Mexican chef creates $25,000 taco — but no takers yet

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This undated handout photo released by Grand Velas Los Cabos Resort on March 7, 2017 shows the most expensive “taco” in the world in Los Cabos, Baja California, Mexico. The taco, which is prepared by the resort’s chef with corn tortilla, golden flakes, shrimps, Kobe meat, Beluga caviar, black truffle, Brie cheese and a special hot sauce, costs 25.000 US dollars. (AFP)
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This undated handout photo released by Grand Velas Los Cabos Resort on March 7, 2017 shows the most expensive “taco” in the world in Los Cabos, Baja California, Mexico. The taco, which is prepared by the resort’s chef with corn tortilla, golden flakes, shrimps, Kobe meat, Beluga caviar, black truffle, Brie cheese and a special hot sauce, costs 25.000 US dollars. (AFP)
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This undated handout photo released by Grand Velas Los Cabos Resort on March 7, 2017 shows the most expensive “taco” in the world in Los Cabos, Baja California, Mexico. The taco, which is prepared by the resort’s chef with corn tortilla, golden flakes, shrimps, Kobe meat, Beluga caviar, black truffle, Brie cheese and a special hot sauce, costs 25.000 US dollars. (AFP)
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This undated handout photo released by Grand Velas Los Cabos Resort on March 7, 2017 shows the most expensive “taco” in the world in Los Cabos, Baja California, Mexico. The taco, which is prepared by the resort’s chef with corn tortilla, golden flakes, shrimps, Kobe meat, Beluga caviar, black truffle, Brie cheese and a special hot sauce, costs 25.000 US dollars. (AFP)
Updated 09 March 2017
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Mexican chef creates $25,000 taco — but no takers yet

MEXICO CITY: Shrimp, caviar, truffle and gold flakes aren’t standard ingredients in Mexico’s popular tacos. But chef Juan Licerio Alcala uses them to create the world’s most expensive taco at $25,000.
No one has ordered one. Yet.
The handheld dish made of a corn or wheat tortilla folded around a filling is low-cost fare in Mexico.
Licerio, the chef at the Grand Velas Los Cabos Resort, a luxury vacation destination in Baja California, told AFP he decided to think outside the box.
“People are excited and a little surprised about how you can eat a taco for $25,000 (497,000 pesos) when you can find one on the street for 10 pesos,” he said.
“Then I explain the delicacy, the technique and the harmony that they will lift from the plate, and that it’s worth it.”
To make the over-the-top dish, the chef takes a corn tortilla speckled with 24 carat gold flakes and fills it with Kobe beef, shrimp, Almas Beluga caviar and black truffle Brie cheese.
The taco is dressed with a salsa based on Morita chiles and civet coffee, a pricey liquid made from the fermented droppings of a civet which has eaten the berries of a coffee plant.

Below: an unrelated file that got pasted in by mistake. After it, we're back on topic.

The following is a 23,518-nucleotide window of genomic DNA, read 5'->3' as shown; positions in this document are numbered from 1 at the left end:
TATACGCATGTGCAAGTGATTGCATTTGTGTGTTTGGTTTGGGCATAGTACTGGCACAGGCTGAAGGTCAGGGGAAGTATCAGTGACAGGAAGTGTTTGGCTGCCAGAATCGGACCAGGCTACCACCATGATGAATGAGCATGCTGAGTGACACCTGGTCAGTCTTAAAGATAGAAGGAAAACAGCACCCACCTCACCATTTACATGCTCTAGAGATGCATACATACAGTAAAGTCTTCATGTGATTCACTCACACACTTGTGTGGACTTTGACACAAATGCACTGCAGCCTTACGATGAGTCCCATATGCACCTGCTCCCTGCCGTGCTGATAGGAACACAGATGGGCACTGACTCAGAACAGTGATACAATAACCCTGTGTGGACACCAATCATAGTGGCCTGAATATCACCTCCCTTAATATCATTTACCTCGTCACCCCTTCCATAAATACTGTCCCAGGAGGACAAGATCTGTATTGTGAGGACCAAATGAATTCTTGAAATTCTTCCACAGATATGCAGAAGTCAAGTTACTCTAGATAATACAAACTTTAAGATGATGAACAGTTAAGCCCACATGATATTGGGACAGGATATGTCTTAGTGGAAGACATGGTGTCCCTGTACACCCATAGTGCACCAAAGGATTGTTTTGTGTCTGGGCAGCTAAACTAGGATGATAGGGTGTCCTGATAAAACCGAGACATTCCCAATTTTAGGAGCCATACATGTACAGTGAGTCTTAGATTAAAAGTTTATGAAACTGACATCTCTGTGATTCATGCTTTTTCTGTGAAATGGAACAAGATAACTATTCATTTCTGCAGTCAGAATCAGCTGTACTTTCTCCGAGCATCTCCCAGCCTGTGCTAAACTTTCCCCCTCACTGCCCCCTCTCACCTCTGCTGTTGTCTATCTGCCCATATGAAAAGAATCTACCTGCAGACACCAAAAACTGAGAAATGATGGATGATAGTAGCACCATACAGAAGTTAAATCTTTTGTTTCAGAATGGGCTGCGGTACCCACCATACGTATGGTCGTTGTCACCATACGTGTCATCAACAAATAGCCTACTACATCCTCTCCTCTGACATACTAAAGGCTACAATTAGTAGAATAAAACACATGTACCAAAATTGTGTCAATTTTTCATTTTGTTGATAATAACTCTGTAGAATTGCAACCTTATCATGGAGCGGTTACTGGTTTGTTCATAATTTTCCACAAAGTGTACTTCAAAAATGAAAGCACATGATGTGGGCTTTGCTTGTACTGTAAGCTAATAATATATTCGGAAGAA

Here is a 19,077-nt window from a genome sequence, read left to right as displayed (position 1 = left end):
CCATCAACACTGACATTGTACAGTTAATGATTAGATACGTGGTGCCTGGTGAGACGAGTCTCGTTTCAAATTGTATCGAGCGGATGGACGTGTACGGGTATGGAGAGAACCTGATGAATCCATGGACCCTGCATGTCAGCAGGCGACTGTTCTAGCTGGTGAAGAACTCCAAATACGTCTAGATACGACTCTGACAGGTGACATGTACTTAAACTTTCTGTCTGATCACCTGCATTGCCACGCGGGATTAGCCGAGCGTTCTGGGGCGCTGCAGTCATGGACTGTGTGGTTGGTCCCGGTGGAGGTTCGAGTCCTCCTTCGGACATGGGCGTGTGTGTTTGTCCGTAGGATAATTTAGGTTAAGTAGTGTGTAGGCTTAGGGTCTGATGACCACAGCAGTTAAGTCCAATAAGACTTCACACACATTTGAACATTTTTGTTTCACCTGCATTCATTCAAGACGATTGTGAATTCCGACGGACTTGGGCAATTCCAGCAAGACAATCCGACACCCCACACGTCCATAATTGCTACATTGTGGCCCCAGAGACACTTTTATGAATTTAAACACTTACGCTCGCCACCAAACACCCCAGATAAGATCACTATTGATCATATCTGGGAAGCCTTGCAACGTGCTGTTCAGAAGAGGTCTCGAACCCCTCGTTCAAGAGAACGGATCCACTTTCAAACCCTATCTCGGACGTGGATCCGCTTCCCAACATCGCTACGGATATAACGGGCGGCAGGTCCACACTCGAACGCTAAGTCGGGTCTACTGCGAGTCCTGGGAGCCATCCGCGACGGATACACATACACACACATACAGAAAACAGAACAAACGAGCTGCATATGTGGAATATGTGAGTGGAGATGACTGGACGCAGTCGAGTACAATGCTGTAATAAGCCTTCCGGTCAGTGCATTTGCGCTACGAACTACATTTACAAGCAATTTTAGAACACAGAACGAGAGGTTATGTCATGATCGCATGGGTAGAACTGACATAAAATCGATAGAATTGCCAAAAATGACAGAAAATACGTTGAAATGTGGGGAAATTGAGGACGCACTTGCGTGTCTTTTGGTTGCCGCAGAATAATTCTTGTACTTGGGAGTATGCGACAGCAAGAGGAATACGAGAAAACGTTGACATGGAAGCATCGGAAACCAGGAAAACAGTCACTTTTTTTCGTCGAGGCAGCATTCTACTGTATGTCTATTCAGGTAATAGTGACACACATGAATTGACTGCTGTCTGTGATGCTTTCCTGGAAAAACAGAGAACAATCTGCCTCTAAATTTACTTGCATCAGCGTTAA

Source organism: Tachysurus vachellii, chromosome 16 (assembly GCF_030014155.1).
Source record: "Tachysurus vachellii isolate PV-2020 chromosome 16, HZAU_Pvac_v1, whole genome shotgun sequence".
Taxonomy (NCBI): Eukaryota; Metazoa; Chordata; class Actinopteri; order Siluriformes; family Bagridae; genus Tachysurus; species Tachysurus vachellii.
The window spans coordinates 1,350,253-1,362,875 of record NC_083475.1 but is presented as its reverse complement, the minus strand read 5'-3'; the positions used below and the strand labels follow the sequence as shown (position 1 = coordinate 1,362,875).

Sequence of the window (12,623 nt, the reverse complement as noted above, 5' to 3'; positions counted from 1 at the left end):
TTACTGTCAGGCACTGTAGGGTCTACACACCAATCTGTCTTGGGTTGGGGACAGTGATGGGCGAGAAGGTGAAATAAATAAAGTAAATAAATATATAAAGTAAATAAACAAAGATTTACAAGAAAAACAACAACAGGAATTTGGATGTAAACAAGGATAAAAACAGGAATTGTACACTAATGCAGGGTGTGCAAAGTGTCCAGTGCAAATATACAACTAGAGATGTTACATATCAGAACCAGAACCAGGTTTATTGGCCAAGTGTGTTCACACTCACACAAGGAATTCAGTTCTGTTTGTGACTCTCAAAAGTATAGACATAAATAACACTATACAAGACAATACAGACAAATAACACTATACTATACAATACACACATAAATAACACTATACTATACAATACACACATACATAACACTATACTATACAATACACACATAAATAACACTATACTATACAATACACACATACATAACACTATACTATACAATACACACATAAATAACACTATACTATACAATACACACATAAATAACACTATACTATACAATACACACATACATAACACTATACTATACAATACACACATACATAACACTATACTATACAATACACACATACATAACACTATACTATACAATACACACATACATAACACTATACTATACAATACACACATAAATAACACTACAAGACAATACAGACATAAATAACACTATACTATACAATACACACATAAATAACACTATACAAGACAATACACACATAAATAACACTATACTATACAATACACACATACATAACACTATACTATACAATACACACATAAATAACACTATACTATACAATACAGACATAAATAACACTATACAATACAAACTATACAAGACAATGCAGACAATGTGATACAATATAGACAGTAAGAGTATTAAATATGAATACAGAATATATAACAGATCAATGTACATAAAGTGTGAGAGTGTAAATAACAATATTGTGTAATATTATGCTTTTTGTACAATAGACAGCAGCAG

For good measure, gold flakes are sprinkled on top.
A week after the outrageously pricey dish hit the menu, no one has ordered it, the chef admitted.
But he said many have shown interest, mostly US customers who like to “push the boundaries.”
Ordering the world’s most expensive taco has its own particular method. First, a customer has to put down a $12,500 deposit and already be staying in the presidential suite.
The dish is presented in the middle of the desert encircled by motorcycles, or during a marriage proposal.
“We can adjust to the guest,” Licerio said.
If money is no object, the chef has just the tipple to complement the taco: the luxury tequila Pasion Azteca, at $150,000 a bottle.


French MPs roast 'misleading' soya steaks, vegan sausages

Updated 19 April 2018
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French MPs roast 'misleading' soya steaks, vegan sausages

  • Vegetable-based products labelled and marketed as meat substitutes have been banned in France
  • Food producers will no longer have the right to use "steak", "fillet", "bacon", "sausage" or any meaty term to describe vegetarian substitute

PARIS: Soya steaks, vegan sausages and other vegetable-based products marketed as meat substitutes have been skewered by French lawmakers, who agreed Thursday to ban them for "misleading" consumers.
Under the measure proposed by a farmer MP, food producers will no longer have the right to use "steak", "fillet", "bacon", "sausage" or any other meaty term to describe products that are not partly or wholly composed of meat.
The regulation, which was tabled in the form of an amendment to an agriculture bill, will also apply to vegetarian or vegan products marketed as dairy alternatives.
Refusals to comply with the regulation will lead to fines of up to 300,000 euros ($370,000).